Several states, including Maryland and New Jersey, have reported a decline in their millionaire population in the past couple of years, and advocates for cutting taxes have been quick to argue that this shows high-income residents are fleeing to other states with lower taxes.
BEYOND THE NUMBERS
Congress is back in session and will consider extending the parts of last year’s Recovery Act that have provided extra weeks of jobless benefits and aid to cash-strapped states. The graphs below show why it needs to do both.
In a New York Times op-ed, Chris Edley rightly warns that state budget cuts and tax increases are undermining federal efforts to boost the economy; that’s why we’ve recommended (most recently here) that Congress extend the state fiscal assistance in last year’s Recovery Act.
Those who are blaming states for their severe budget shortfalls and arguing that Congress shouldn’t provide much-needed assistance until states “clean up their act” (here’s a recent example) are wrong on both counts.
Jon Shure, deputy director of state fiscal policy, appeared on the CBS Evening News with Katie Couric to discuss implications of the budget problems states are facing in the recession, including the potential loss of 900,000 private- and public-sector jobs due to budget cuts.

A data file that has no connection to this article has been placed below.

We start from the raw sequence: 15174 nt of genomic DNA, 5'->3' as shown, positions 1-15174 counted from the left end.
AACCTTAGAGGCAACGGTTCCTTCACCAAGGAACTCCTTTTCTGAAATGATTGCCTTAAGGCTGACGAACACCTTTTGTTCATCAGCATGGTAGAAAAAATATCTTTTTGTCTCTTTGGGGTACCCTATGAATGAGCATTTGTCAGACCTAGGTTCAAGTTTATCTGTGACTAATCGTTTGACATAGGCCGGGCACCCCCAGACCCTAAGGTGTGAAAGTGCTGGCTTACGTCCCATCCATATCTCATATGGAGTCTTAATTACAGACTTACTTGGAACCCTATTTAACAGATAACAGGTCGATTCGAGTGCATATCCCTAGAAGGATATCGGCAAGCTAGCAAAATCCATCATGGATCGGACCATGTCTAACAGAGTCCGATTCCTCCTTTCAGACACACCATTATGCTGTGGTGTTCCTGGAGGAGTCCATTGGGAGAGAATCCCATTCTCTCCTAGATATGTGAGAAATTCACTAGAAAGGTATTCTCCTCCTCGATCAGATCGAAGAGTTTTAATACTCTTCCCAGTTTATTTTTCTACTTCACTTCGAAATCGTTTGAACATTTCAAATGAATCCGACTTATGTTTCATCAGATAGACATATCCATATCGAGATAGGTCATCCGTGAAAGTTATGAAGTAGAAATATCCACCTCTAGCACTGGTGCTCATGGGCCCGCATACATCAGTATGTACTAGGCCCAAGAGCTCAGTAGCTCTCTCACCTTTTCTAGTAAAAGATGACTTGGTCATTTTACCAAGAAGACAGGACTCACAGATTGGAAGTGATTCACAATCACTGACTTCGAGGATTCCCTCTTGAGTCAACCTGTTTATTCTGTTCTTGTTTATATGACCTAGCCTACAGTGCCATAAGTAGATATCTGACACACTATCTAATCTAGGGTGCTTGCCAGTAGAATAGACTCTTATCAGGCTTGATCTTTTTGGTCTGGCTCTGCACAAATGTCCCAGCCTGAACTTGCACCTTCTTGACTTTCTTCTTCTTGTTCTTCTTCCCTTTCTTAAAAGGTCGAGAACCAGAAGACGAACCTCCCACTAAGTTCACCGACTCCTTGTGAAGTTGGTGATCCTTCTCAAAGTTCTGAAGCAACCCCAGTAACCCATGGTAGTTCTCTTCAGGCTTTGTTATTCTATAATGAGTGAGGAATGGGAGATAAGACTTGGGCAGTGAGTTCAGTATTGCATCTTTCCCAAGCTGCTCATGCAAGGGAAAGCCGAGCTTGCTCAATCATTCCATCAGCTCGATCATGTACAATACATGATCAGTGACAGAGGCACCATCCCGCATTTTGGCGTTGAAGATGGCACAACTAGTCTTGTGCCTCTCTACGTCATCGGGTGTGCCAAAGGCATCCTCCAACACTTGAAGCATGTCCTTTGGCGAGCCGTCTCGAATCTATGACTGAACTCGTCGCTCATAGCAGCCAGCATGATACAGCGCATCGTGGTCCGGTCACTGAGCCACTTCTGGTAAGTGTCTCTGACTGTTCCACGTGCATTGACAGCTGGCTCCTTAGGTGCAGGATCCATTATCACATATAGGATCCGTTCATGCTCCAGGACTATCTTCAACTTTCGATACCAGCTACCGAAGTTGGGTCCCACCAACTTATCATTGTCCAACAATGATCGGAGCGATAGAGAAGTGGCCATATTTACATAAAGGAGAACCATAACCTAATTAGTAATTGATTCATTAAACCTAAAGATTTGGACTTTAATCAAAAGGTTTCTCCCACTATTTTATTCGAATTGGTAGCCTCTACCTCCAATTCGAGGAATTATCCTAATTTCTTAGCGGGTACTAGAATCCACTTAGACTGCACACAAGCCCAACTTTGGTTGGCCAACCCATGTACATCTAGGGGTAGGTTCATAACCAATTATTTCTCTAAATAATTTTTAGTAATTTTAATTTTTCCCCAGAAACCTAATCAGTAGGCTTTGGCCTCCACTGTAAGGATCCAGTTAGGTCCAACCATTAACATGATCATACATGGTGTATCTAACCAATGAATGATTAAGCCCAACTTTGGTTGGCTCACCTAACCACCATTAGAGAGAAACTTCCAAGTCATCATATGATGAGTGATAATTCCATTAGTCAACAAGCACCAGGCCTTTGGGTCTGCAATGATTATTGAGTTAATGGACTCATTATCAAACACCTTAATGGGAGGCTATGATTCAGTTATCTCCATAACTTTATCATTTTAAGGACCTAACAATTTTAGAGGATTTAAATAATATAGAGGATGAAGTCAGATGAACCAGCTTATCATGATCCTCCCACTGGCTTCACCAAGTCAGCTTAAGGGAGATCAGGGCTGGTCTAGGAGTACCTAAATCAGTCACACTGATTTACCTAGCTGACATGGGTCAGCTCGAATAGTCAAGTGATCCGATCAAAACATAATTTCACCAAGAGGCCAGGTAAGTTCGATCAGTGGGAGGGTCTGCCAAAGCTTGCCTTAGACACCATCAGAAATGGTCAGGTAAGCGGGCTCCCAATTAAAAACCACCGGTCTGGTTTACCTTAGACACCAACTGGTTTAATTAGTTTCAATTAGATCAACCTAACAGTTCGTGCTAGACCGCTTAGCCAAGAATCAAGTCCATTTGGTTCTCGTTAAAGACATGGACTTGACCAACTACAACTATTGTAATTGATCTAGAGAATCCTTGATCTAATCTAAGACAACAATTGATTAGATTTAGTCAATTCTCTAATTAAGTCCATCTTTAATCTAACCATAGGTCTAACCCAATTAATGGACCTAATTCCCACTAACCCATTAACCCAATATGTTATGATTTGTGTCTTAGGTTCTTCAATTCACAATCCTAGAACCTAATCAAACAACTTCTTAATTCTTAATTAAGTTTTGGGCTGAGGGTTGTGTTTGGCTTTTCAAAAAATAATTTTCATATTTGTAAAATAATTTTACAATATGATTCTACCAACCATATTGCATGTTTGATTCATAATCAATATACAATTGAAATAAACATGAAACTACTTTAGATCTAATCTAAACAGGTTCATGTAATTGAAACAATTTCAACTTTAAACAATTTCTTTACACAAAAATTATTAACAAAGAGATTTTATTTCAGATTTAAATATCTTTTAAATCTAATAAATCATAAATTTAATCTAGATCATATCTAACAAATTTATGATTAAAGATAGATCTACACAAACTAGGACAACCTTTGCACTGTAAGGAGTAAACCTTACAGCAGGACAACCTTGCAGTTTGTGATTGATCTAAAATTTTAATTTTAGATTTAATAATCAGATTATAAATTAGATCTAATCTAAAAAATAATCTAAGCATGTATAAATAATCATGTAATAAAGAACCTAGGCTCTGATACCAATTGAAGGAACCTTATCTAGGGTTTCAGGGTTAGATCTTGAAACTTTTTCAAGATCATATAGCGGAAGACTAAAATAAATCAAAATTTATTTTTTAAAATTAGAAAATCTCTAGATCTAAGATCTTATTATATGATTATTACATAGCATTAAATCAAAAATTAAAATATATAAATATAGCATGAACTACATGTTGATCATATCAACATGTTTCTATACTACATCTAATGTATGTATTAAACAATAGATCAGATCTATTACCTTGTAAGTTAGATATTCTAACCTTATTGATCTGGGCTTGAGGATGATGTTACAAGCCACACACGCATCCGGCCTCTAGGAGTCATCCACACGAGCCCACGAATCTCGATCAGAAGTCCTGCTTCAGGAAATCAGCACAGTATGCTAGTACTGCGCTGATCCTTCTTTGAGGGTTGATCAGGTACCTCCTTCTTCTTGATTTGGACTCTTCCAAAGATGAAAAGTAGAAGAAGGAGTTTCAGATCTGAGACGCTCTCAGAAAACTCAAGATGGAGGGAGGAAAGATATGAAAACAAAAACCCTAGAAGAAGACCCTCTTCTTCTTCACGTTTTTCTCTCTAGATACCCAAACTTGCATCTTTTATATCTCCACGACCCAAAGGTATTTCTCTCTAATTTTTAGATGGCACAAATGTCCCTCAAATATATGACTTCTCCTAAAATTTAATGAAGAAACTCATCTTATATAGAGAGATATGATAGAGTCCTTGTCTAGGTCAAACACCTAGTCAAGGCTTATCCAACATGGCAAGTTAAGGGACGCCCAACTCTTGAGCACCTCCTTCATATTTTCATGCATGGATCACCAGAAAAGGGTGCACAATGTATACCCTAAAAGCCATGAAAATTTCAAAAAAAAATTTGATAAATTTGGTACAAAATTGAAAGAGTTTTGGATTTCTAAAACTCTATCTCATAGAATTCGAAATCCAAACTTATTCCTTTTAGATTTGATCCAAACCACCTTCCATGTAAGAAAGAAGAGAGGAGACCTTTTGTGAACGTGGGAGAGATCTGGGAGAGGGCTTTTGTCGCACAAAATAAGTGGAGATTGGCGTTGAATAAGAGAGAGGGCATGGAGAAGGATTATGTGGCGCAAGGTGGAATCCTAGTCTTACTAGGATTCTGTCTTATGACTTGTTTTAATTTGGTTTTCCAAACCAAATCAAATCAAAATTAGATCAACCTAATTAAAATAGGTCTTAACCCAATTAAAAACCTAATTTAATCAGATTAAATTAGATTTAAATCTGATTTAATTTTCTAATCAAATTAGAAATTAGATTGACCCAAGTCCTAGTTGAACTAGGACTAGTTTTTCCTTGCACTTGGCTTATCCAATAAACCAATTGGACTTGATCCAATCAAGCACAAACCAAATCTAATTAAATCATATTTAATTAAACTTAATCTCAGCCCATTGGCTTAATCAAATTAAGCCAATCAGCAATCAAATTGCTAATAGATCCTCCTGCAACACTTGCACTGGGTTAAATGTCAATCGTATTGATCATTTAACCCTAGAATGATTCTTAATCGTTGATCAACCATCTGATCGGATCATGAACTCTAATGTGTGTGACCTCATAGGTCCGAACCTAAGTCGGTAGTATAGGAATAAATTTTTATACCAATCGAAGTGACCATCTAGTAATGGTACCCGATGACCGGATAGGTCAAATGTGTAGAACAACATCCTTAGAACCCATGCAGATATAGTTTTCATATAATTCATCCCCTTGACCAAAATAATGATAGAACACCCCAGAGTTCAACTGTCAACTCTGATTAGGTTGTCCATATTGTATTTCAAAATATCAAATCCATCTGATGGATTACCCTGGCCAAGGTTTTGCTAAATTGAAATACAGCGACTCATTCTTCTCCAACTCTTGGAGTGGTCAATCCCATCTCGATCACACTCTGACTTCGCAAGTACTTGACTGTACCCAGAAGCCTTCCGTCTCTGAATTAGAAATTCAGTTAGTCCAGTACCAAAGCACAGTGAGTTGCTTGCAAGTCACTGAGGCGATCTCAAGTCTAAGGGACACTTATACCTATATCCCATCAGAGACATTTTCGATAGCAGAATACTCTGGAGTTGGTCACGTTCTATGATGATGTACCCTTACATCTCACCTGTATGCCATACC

Today, we sat down with Senior Advisor Iris Lav to discuss property taxes, and good and bad ways to address concerns about rising property tax bills.
The new fiscal year starts in most states tomorrow, but don’t expect governors and state legislators to mark the occasion with champagne. From Augusta to Austin, Tallahassee to Sacramento, the mood is dour.
Combining bad economics with bad fiscal policy, opponents are on the verge of defeating the compromise jobs bill before the Senate, and we can expect more hardship and a slower economic recovery as a result.
As I’ve said before, the case for extending unemployment insurance (UI) benefits and state fiscal assistance is powerful:
When New Jersey Governor Chris Christie claimed that his proposed budget would “protect and care for the most vulnerable among us,” he apparently was referring to the state’s millionaires rather than its low-wage workers.